Emily Madrigal’s installation/performance piece Family Portrait (2017) was also enjoyable. Viewers are invited to interact and “play” with Madrigal and her dollhouse as part of the performance. The sweet innocent presentation of the dollhouse quickly reveals itself to hide some awkward and sinister details about the artist’s family. It is an intensely personal piece, and it reveals the flip-side of intimacy, that of alienation and neglect. From what I know, this is Madrigal’s first attempt at a performance work and her inexperience shows. Fortunately, her untrained performance and interactions did not take away much from my viewing of the work, but it did make me sense the irony underlying the playful nature of the work a little earlier than I would have hoped.
Most of the other artists in the exhibition presented works in more traditional formats. The photographic works by Sydney King and Walid Marfouk were presented mixed together, something I found strange given the disparate visuals of their works. The cold mirror of Islamic history and society Marfouk presents in his photographs are the kind of documentarian works frequently made by the medium’s contemporary practitioners. But while works of this nature usually find their totality in wholesome presentations which include evidence of actual documentary work, Marfouk’s photographs appear incomplete and simple—necessitating his jargon-filled artist statement on the exhibition brochure. King’s photographs, on the other hand, were more self-contained than Marfouk’s. Her photographic manipulations reminded me of Man Rays discomfiting compositions, conjuring up the sad melodrama of erotic dreams, and unfulfilled desire. I am excited to see more of her works in the future.
Two painters also exhibited in the show, Rosa Bozhkov and Steve Sekula. Being painters in a conceptual show must come with its challenges, and the paintings by both artists show a kind of nonchalance towards the theme. Bozhkov’s paintings struck me as very trendy—bright flat colors, naive shapes, and a snapshot photographic style of composition. While the objects of her paintings encourage an iconographical approach to reading them, I found them difficult to stay with, their candidness ultimately doing them a disservice. As the works are passive in nature, their placement in the kitchen of the apartment, a naturally socially active space, also deprived them of much-needed attention.
Steve Sekula’s Bearface (2017) paintings benefited from a more forgiving presentation. Hung above the bed on which Dayal presented her rather inert installation, they exuded into the small bedroom an uncanny atmosphere. While Sekula chose to title this series of paintings with a humorous name, their appearance is anything but. The paintings are rather horrific depictions of close-ups of bears. Sekula’s generalized and smudged application of paint renders the faces ghostly, like poltergeists ready for possession—a delightfully uncomfortable experience that fully exploits the intimacy of the bedroom. I learned later that Sekula appropriates blown up and pixelated found images, prints them onto canvas using a paper transfer technique, and paints over them. Sekula intends this process to be part of the conceptual core of the works, as a commentary on our collective prejudiced treatment of the “poor image.” While I understand the historical meaning behind ingratiating an image into respectability through painting, I did not find his labor-intensive process especially enriching in the final product, which all but obscured the printed image beneath the thick waxy coats of paint. The paintings show Sekula to be a formally sensitive painter (or appropriator) capable of creating deeply atmospheric and haunting pictures; it remains to be seen how he would navigate his more highfalutin conceptual ambitions in the future without falling into gimmickry.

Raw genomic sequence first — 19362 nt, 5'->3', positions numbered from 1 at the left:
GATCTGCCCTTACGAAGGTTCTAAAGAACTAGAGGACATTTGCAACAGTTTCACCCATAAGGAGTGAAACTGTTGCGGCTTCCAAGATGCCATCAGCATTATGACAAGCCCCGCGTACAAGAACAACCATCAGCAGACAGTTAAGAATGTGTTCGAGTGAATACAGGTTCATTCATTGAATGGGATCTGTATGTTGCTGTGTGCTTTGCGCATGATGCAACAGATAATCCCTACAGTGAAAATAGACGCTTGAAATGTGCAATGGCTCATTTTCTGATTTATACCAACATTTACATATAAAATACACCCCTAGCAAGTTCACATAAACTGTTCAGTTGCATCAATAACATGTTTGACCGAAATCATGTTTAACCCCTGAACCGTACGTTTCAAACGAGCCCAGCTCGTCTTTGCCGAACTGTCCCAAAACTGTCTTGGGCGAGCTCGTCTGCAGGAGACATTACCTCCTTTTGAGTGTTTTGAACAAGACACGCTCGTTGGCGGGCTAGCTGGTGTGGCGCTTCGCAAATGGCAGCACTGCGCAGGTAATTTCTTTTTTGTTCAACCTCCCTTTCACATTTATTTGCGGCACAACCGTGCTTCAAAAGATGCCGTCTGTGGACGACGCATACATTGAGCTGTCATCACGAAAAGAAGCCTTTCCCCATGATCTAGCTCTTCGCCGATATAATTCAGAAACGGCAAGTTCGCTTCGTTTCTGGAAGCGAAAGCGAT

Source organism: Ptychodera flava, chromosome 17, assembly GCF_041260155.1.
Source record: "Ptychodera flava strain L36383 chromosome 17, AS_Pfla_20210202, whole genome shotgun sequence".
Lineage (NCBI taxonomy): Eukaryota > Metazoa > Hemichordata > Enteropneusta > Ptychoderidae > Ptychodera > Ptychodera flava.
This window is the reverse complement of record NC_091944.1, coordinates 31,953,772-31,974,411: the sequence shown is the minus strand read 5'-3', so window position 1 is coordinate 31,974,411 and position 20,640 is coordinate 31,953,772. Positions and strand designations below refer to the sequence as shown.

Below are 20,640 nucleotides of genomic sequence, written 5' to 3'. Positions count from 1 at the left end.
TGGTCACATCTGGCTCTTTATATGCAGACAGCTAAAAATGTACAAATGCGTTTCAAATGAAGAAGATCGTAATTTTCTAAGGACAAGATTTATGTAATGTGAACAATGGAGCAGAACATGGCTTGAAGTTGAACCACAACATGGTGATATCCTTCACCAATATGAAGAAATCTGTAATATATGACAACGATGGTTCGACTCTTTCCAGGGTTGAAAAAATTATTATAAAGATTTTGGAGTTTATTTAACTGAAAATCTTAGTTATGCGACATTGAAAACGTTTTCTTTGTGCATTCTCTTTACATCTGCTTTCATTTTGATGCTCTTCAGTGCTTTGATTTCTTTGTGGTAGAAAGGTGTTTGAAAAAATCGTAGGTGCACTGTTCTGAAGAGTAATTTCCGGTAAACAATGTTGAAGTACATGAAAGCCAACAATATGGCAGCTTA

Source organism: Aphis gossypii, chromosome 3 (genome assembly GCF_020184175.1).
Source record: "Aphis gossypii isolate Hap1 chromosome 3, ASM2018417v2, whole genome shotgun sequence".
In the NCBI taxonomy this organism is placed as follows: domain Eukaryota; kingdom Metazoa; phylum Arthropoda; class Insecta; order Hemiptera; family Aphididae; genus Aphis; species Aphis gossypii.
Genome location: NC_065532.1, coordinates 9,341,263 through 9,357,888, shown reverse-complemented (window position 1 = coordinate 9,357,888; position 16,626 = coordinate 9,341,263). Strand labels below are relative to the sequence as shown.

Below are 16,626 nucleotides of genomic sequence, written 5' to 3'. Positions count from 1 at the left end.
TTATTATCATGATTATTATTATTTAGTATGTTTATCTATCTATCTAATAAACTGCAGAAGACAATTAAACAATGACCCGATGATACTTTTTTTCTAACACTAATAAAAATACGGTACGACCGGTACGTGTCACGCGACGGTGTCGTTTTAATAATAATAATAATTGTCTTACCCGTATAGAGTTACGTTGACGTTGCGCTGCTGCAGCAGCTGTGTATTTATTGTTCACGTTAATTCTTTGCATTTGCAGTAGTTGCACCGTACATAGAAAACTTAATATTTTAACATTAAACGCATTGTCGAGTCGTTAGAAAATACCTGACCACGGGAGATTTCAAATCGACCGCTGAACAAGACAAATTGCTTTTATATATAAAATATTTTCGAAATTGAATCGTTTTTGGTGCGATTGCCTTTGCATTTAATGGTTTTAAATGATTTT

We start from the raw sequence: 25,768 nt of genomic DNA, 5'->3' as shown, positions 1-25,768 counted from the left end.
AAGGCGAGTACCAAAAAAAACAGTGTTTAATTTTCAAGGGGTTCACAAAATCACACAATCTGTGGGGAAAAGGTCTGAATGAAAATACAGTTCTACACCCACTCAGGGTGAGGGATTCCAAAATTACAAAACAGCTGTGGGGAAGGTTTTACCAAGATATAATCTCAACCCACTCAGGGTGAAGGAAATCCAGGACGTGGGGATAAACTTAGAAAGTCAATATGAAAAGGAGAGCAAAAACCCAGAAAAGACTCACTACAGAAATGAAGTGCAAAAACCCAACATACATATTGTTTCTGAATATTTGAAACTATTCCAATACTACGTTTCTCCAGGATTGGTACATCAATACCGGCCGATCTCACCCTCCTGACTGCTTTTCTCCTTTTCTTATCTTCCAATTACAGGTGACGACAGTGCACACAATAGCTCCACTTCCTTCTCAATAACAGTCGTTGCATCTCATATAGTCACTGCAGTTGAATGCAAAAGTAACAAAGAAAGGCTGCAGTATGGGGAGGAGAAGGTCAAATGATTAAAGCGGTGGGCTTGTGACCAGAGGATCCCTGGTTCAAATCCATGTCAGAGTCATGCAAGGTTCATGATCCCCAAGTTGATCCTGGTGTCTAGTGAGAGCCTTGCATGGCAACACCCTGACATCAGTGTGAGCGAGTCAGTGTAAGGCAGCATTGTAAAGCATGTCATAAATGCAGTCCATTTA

While apartment shows create a crucial alternative for commercially inexperienced artists to show their works (especially given the exorbitant rental fees in New York), my experience with Bozhkov’s paintings revealed some obstacles that require tackling. As people live in these apartments, exhibitions are usually held on specific days. In this instance, it created an overly opening-like atmosphere in which it was difficult to spend time engaging with the works without being distracted by the people in the space. At times, it felt more like an apartment party, with some art around, than an art-centric endeavor. However, Wu and King were quite successful in utilizing the notion of intimacy towards productive and sometimes innovative ends. Having seen a few unkempt and slap-dash apartment shows, the professionalism of the exhibition also defied my expectations, and I look forward to future curatorial efforts by Wu and King, who may benefit significantly from a more flexible space.